Stanisław Roman Lewandowski
A Slav Breaking Free from His Bonds, 1887
Gift of the artist, 1901

material: plaster

dimensions: 195 × 81 × 103 cm

description: A Roman slave is trying to free himself from his shackles. Dressed in a tunic baring his athletic legs, the man is portrayed standing with his legs wide astride at the moment of swinging his torso. The dynamic representation emphasizes his musculature. This strong, dreadful Slav is an allegorical figure – he is the personification of the partitioned Poland endeavouring to regain independence. The characteristic hairstyle – long plaited hair – reveals the different identity of the ancestor of Poles and the Romans inflicting pain on him. The artist rendered all details of the attire, restlessly folded drapery, a leather belt and thong sandals with meticulous exactitude. The sculpture was made in Vienna when Stanisław Lewandowski was in his last year of the Academy of Fine Arts there. An allusion to Hellenistic ancient art, clear in the way of treating the form, is characteristic of the academic approach of sculptors in the second half of the 19th century. They tried to equal ancient masters in technical brilliance and the clear expression of the message. Agata Małodobry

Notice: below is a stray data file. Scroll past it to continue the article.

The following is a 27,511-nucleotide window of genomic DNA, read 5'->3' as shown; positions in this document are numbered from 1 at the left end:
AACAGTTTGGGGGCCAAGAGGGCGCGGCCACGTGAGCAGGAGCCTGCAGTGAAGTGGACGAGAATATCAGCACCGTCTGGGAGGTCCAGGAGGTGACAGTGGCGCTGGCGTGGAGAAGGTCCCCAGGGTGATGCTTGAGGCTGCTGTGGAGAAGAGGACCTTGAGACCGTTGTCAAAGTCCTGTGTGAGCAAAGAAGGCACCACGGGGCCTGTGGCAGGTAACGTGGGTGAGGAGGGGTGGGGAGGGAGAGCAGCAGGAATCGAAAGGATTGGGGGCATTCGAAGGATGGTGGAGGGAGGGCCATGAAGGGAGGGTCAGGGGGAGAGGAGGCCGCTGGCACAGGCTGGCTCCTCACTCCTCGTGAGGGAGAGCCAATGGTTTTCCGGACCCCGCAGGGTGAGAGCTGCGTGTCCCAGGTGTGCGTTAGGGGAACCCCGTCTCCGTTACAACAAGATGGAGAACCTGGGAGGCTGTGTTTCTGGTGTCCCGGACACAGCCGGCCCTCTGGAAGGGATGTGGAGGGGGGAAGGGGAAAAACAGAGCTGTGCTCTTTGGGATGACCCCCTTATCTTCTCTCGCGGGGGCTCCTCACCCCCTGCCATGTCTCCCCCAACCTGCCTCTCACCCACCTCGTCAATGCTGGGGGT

exposition: The Gallery of 19th Century Polish Art in Sukiennice,
The Cloth Hall, 1, Main Market Square

key: Realism, polish impressionism, beginnings of symbolism >>>

© 2010 National Museum in Krakow
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